As always, you have to take the result of any friendly with a grain of salt. That goes double for a friendly featuring two less-than-full-strength squads, and triple for one in which the shape of the game is changed by subs No. 4 & 5, as it was in Sunday's 3-2 USMNT victory over Iceland in Carson, California.
This win does not mean the US are where they want to be as a unit, nor are they where they should be. But winning begets more winning, and that's a habit Jurgen Klinsmann & Co. got out of last year. So it's good to see the scoreboard light up in the right direction.
Here are a few brief takeaways:
There are a lot of things Jozy Altidore does really well and gets not enough credit for: His vision is hugely underrated, and while his first touch can come and go when receiving the ball, his one-touch passing is actually superb; he also has good defensive instincts when he's locked in and playing like he means it.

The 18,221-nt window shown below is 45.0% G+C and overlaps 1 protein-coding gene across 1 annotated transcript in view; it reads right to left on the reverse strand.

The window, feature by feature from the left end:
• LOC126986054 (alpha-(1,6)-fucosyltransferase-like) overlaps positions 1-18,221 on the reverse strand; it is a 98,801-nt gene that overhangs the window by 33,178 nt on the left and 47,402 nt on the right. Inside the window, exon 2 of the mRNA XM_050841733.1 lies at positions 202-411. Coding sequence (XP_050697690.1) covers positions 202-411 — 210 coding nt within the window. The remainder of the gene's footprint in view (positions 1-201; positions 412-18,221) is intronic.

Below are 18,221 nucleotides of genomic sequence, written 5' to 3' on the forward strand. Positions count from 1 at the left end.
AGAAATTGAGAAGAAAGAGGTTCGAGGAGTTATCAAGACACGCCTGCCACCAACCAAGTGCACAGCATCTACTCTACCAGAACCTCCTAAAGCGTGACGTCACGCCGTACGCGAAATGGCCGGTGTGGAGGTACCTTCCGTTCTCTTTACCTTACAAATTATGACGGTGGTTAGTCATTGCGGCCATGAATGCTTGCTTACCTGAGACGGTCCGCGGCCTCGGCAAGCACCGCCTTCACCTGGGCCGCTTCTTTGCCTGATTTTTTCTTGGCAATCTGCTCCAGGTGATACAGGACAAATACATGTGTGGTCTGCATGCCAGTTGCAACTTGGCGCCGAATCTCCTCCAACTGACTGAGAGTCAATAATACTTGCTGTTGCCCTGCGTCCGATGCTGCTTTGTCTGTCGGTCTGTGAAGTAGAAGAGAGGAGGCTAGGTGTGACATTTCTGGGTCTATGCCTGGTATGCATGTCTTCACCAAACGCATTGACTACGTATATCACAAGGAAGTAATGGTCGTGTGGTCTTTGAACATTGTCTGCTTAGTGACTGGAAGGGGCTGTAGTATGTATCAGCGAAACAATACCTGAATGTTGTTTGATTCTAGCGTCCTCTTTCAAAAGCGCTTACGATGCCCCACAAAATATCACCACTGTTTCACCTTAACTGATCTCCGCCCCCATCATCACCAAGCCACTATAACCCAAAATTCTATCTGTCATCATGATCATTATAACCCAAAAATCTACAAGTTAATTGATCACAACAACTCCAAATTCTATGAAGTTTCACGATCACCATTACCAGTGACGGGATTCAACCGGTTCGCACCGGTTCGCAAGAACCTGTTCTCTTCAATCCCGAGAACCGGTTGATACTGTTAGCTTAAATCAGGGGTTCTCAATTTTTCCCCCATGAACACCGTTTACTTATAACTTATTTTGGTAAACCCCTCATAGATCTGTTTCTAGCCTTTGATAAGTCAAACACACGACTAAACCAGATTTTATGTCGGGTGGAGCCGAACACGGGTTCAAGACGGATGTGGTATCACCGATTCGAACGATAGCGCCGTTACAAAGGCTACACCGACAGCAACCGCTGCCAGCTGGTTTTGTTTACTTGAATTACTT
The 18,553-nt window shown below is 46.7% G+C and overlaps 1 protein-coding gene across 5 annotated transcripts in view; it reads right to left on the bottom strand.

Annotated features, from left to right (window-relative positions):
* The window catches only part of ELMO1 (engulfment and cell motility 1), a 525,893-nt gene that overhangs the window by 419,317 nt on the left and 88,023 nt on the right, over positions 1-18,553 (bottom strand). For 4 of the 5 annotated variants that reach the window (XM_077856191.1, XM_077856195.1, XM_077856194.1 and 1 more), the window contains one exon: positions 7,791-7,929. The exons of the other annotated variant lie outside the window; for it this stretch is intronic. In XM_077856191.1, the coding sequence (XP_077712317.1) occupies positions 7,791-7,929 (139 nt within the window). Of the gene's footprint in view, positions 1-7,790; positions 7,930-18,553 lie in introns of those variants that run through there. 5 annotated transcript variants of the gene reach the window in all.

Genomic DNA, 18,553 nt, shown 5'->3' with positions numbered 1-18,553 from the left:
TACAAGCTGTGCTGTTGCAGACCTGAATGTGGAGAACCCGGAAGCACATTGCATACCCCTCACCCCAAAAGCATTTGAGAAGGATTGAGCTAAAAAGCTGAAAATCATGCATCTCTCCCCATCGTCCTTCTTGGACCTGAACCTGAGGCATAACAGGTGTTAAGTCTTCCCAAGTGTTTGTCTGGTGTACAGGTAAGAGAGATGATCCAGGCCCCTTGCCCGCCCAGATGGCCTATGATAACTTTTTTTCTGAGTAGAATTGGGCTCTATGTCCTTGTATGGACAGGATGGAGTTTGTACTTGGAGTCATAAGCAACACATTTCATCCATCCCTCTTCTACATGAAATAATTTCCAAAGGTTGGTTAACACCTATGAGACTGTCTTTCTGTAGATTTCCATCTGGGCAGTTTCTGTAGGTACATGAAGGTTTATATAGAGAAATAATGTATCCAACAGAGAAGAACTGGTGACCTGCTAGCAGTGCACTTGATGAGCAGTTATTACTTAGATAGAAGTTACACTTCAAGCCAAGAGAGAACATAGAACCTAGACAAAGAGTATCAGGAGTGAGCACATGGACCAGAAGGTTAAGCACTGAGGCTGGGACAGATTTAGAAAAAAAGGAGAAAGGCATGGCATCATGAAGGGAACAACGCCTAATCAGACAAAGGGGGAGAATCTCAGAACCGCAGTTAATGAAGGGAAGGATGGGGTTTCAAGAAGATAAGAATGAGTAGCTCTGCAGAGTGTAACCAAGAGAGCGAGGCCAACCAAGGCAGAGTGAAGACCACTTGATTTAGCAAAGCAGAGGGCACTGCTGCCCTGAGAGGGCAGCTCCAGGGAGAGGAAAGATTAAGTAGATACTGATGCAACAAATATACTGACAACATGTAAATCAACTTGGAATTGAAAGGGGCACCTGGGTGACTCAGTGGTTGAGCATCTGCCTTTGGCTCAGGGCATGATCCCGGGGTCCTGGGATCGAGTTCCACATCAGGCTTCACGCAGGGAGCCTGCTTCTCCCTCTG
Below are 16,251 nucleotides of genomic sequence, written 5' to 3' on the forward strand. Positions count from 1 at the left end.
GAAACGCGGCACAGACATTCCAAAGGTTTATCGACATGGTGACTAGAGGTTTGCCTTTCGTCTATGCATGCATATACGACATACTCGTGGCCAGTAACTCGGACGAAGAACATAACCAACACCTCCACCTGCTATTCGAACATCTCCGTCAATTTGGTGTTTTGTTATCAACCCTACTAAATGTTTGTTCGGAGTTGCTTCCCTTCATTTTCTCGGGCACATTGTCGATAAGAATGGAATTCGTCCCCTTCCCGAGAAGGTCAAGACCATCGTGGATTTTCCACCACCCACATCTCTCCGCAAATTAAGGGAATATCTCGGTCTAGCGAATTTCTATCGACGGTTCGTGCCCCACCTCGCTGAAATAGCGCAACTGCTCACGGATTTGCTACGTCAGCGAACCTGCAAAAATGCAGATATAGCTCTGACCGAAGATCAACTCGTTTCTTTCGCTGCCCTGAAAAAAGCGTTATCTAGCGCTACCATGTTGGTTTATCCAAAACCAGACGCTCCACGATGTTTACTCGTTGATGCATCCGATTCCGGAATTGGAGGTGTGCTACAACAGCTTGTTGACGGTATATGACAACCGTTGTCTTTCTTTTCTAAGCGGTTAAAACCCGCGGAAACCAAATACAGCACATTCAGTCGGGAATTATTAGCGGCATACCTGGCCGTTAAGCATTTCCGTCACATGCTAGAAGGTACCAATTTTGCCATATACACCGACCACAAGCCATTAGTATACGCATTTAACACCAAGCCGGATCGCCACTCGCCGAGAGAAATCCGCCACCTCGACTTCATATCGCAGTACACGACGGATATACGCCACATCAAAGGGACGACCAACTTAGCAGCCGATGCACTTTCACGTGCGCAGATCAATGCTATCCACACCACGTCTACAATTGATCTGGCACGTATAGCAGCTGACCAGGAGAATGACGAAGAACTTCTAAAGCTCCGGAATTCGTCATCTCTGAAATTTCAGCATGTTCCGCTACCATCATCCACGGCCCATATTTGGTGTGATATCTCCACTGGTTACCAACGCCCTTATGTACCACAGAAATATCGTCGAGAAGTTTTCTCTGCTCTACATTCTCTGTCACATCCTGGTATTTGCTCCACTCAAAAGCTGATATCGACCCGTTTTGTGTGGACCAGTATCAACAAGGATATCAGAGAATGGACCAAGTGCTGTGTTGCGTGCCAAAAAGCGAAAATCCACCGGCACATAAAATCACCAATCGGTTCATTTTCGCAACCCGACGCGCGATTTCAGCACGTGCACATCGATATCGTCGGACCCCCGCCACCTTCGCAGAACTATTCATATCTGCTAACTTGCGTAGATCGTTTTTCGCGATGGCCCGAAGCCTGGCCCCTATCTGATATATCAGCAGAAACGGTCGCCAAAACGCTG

One of the areas of his game that's always left me frustrated, though, is his final third movement. Jozy's always been more likely to pull off the line and into a pocket of space or even flare out to the wings, Kenny Cooper-style, than he's been to make the sort of hard, aggressive runs off the back shoulder most teams need from their No. 9.
And then this happened, which was nice:
That was one of five curling, Chicharito-style runs Jozy made in the first half. He was offside on one of them, and well defended on a couple of others, and not all of them worked out perfectly.
But that's part of the game, right? If you're an attacker, you fail more than you succeed, and you have to live with the balance. What's truly important is getting out there and executing on the fundamentals again and again and again in order to 1) Give yourself a chance at success in the long run, and 2) Open space underneath for your attacking teammates – there's a reason Lee Nguyen had so much room to work with in the first 45.
Jozy exploding to the ball, not waiting for ball to come to him. Big difference. #USAvISL— Susaeta (@_Susaeta) January 31, 2016